Anyways, I confusedly moved on and stopped at several pullouts and had just a great experience, and made it over to Old Faithful for the quintessential park experience. As I waited for it I talked with a man named Glen, which was really the first normal interaction I’d had in days. Glen was from Nebraska - a strapping man who was in the Air Force for 25 years and now commissions charter jet flights all over the US (something he loves but his wife doesn’t), which brought him here for the weekend. We had a good chat and eventually Ol’ Faithful blew its load, tall and proud and quite impressive, and Glen and I marveled together and muttered fascinations “Wowee”, “What a sight”, “Can you believe it’s been doing this all this time?” and we shook hands, a big powerful grip and that was that, on to find a site.
I drove on to the Lewis Lake Campground where I intended to spend the night, only to find it incredibly snow-laden and too treacherous for the Corolls to take on, and so I drove on, once again totally unsure of the plan and completely without service. I contemplated driving all the way through Teton, or trying to camp there, or investigating some free camping I read about just between Yellowstone and Teton. I decided to check the third option, finding it much less developed than expected, traversing a muddy road growing snowier by the mile, trying to make it ten miles out to a reservoir, anxiously turning around after the road grew too slushy for my comfort, retracing my tracks and finding this site, prime and snow-free. The fire now roars and all has grown dark and silent and I peer into the blaze reverently– squinting, tears egding down my face – the precipitation of the smoke’s exhale coupled with the gratitude for these days.
Day 28 – Montpelier, ID – Zen Roadways
On the brink of utter stillness I sit, on this longing last afternoon of another wildfire month-long journey, perhaps even moreso at peace than at other adventure’s end, though my future still as mesmerizingly blurred and unplanned as ever. I always go out onto these treks hoping to find direction and a sign from the road, though as soon as I put my Chaco to the pedal, all semblances of plan only go further and further from mine mind as I am transported to places so divine that my whole soul and being is picked up and lifted away - experiences so vast and astounding that senses sit piqued for weeks, even months. My thoughts drift away in these times of grandeur and I find myself so small in this magnificent plane, yet my opportunity so limitless. I go out seeking these wild places, and, finding them, I find parts of myself from lifetimes long ago. I return so energetically charged, so peaceful - the memories of parks past and campfires lit and trails trekked and people met, all rolling through my fibers and removing all worries. I’ve never come back from one of these journeys with an epiphany - or honestly, any real plan whatsoever - but these times of utter wilderness remind me that I don’t need one.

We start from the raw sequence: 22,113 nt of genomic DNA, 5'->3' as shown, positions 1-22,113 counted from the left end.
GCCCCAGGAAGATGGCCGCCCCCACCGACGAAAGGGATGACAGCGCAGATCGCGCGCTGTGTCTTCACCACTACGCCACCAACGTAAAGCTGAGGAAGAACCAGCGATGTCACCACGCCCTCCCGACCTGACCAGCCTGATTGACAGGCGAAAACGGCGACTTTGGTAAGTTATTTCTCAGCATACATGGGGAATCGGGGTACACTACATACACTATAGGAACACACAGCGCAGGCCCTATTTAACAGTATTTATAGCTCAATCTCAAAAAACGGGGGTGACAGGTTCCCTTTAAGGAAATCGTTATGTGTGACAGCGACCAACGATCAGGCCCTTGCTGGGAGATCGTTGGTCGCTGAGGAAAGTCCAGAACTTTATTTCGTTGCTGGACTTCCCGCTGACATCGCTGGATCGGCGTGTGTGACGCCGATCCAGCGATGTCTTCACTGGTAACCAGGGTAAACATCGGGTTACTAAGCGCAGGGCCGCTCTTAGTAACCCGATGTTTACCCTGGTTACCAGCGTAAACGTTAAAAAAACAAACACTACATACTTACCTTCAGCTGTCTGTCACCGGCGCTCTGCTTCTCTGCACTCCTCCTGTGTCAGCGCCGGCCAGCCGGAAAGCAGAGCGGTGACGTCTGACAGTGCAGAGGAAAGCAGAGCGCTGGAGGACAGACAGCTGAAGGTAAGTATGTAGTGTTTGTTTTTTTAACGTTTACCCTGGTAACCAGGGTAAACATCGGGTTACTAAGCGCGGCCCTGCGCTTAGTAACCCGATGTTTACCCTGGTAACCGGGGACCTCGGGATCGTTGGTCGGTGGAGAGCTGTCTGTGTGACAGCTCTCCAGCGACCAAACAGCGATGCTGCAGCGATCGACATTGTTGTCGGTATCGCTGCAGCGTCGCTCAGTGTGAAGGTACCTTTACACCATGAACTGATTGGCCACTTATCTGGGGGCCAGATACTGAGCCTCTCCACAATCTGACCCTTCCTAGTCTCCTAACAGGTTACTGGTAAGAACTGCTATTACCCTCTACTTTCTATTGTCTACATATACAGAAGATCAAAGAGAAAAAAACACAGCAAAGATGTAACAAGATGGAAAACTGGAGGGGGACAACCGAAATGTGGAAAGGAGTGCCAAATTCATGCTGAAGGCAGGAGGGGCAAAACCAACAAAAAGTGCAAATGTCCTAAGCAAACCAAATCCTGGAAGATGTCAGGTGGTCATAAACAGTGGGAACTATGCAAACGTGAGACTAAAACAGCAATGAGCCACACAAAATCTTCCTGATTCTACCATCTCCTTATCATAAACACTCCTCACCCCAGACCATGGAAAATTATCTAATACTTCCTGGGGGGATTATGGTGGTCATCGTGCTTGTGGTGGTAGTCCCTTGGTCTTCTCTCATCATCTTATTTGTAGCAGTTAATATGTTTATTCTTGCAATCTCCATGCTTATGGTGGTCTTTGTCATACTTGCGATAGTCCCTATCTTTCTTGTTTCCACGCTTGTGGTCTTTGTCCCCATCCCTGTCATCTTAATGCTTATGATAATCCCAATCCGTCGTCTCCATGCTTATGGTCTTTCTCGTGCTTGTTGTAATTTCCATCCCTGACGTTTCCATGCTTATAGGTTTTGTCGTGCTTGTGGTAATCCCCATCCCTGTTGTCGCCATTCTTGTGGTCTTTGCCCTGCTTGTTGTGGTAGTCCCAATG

Heeding to the ways of the road, all sense of control must be surrendered, and in doing so, you lose the sense to resist. Zen roadways opening you up in ways unimaginable, and freeing you from the confines of the limitless mind. Here you are by these giant alpine lakes and mountains so jaggedly mammoth, beneath a sky so great it opens its hatch at day’s end and lets you peer into the abyss, milky and comforting, and here you sit, all of time and space’s warm blanket wrapped around you, here to ponder, here to be, here you sit. Why hath we been given this great chance? I know not, nor should you. We wonder, but the question is not to be answered now - it’s not a riddle to be solved; it’s an unveiling, a cosmic magnetism engrained into us, calling us and delivering us as we are to be. And as we let it all unfold, we slowly realize our path.
I pause writing momentarily to dive into the frigid turquoise Idahoan waters in last-day jubilee, soaking in all the wildness that I can, accepting the wind-knocked-out bite of the early-winter water as a jolt of life, a brilliant electric shock to my being and beyond.
Continued 8:18 pm
How many nights have I spent beneath these western skies since I first decided to route this Corolla west? How many roaring fires? How many evenings pining beneath the Milky Way? How many new campsites, or worried morns trying to fine one? How many moonrises and sets? How many sunrises and sets? How many “heyos!” into the darkness to deter bears? How many days of numb toes? How many days of true bliss, when time is but incalculable? How many creekside choruses, how many breathing bison? How much utter stillness, how much incomparable volume?
I put myself in this place, yes, but dammit I am a lucky man. Perhaps we each slowly grow nearer to that which we are ultimately destined, but the path must be walked with gratitude. I throw my final two firelogs on, thick and fresh, and the fire burns bright and hot and warm, and I look at the rising moon and hear my music and the fire’s crackle and creek’s bubble and all sits majestically at peace.